Getting ‘Frozen’ in Alaska With the Kids: Best places to find snow and ice

Ice is nice in Alaska!

Did you hear there’s a new movie that features our favorite frozen material? If you have kids, you’ve undoubtedly been badgered to attend a showing of Disney’s epic tale of love and life in the snow. And, as often happens when a film depicts someplace romantically mysterious and highly adventurous, I’m betting my mukluks Alaska becomes the next frozen hotspot for kids.

Winter is the obvious choice for guaranteed ice and snow, but many families simply cannot carve out enough time (or enthusiasm) for such a journey. We get it – heck, we can’t always find time to fly south for your sun and sand. But guess what? Alaska has several locations that provide the requisite cold temperature during non-winter, resulting in happy kids who can’t wait to pull on mittens and boots in mid-June. Really. Here are some options:

The exterior of Chena Hotsprings' ice museum.

Hitting the hay - on an ice bed? Give it a try at the Chena Hotsprings ice museum.

Chena Hotsprings near Fairbanks offers a year-round ice museum, complete with beds, beautiful sculptures, and a bar where the grownups can order a tasty appletini. Kept at a constant 25F temperature, the ice museum is a great way to showcase ice artistry and the wonder of frozen water to kids, no matter the season outdoors. Go for a day trip from Fairbanks (80 miles or so), or make it a weekend and stay at the resort, taking advantage of their hot pools and family-centered activities.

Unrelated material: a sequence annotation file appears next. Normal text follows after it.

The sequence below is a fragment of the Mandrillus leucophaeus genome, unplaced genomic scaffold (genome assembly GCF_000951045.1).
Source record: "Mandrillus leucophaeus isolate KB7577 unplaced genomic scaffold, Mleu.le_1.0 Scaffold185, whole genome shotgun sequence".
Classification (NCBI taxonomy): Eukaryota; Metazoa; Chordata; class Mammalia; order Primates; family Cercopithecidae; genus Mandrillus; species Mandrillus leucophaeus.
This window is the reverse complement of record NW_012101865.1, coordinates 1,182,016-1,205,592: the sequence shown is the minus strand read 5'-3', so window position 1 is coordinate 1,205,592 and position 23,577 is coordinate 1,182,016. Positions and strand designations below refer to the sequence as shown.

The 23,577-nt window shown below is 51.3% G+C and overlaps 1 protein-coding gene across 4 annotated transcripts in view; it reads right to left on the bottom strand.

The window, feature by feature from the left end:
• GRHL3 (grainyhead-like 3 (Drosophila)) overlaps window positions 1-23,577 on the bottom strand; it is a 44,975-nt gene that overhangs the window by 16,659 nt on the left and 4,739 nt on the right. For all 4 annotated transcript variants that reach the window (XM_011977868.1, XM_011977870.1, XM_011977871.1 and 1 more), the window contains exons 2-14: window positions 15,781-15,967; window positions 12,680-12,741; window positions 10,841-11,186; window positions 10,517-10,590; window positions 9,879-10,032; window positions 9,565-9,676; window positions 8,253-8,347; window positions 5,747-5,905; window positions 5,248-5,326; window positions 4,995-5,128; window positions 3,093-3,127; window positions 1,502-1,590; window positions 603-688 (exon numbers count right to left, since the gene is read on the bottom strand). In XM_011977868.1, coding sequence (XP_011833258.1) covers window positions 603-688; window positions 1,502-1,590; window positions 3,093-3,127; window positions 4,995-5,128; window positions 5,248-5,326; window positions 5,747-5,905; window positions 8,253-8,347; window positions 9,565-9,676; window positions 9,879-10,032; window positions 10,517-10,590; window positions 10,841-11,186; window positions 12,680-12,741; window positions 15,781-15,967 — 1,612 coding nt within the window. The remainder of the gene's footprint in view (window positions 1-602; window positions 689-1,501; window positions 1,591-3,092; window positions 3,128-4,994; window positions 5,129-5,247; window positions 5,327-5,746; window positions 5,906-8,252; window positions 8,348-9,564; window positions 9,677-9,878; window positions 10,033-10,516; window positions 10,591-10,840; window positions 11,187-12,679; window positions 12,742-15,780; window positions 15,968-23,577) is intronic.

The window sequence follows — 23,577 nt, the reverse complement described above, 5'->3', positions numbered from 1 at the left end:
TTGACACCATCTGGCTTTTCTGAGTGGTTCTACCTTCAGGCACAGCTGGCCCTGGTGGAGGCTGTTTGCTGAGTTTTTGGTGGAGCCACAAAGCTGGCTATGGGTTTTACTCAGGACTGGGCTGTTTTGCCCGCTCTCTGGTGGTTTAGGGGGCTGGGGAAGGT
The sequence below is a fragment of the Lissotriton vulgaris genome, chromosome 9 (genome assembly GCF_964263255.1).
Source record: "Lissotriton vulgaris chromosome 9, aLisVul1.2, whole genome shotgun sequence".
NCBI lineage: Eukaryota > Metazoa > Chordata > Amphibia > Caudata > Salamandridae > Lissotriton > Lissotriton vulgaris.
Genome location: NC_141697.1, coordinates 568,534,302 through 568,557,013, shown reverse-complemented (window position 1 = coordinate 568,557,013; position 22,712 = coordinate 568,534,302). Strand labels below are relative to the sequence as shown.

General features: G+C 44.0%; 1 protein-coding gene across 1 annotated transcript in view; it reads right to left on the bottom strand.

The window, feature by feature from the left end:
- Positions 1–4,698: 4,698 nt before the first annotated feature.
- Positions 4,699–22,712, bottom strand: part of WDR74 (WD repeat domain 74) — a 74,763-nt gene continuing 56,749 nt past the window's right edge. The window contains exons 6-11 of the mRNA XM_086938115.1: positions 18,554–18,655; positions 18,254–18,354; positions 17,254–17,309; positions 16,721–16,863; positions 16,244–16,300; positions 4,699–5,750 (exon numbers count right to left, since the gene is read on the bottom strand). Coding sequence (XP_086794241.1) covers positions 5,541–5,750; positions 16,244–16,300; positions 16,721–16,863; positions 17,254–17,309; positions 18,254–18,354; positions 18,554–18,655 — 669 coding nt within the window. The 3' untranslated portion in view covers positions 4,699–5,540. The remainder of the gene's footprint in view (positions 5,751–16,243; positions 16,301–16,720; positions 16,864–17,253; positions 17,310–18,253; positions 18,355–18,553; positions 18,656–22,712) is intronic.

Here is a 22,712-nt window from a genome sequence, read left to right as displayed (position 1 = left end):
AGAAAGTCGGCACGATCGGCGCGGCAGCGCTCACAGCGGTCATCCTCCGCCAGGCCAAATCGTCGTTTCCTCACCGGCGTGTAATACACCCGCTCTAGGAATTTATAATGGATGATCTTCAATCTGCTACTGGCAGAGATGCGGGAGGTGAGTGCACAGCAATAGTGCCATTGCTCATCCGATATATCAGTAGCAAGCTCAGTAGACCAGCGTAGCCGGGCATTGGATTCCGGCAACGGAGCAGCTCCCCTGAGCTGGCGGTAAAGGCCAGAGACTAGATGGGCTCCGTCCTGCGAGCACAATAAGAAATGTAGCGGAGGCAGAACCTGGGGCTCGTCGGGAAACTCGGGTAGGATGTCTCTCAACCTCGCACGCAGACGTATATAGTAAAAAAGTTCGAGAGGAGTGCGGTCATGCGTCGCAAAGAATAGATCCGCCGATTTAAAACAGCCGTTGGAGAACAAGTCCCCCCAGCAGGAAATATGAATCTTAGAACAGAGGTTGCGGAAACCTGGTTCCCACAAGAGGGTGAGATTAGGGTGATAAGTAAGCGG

Icebergs, dead ahead!

The bluest of blue ice in Prince William Sound.

Glacier Cruises are probably the most popular activity among new Alaska visitors, especially those who don’t normally see a lot of ice in their hometown. Ranging in length from two to nine hours, day cruises depart from Seward, Whittier, and Valdez every day during the summer months. It’s thrilling to see a chunk of ice calving from the edge, and to witness sky-blue icebergs bobbing near the boat. All of the southcentral Alaska day cruise companies enjoy their younger passengers, but do read up on must-have items for day cruising with kids HERE. Short on time? Try a trip on Portage Lake near the Begich, Boggs Visitor Center via the MV Ptarmigan.

Matanuska Glacier sits just off the Glenn Highway and is a popular roadside attraction.

Exit Glacier visitor center is in Kenai Fjords National Park, near the town of Seward.

Hikers will be glad to know there are several kid-friendly trails that bring one right to the edge of a frigid glacier. Favorites of our family include Exit Glacier in Seward, Matanuska Glacier near the Glenn Highway, and Root Glacier in Wrangell-St. Elias/Kennecott National Historic Landmark. Those with mobility issues or smaller children will enjoy Mendenhall Glacier in Juneau. With its excellent visitor center vantage point and wide, level pedestrian trails, the glacier is accessible and full of interesting history. Plus, most cruise itineraries offer day trips that include transportation from downtown Juneau.

Take a glacier flightseeing tour!

The coolest part about flightseeing? A headset!

Flightseeing is a popular way to view glaciers, snow, and icy peaks from the air, and thankfully, Alaska has a wealth of opportunities to do just that, even with kids. K2 and Talkeetna Air Taxi provide daily trips in and around Denali National Park and mighty Mount McKinley with the option of glacier landings, a very cool way to experience ice up close. Alpine Air in Girdwood can whisk your family to a glacier in minutes, dropping passengers off for a truly unforgettable dogsledding adventure.

Is Alaska the frozen-chosen? I’ll say. Start making plans for your summer vacation to the land of ice and snow. Your kids may just start calling you Olaf.

~EK

Posted in Flightseeing, Hiking in Alaska, Miscellaneous, Wildlife/Glacier cruising and tagged , , , , .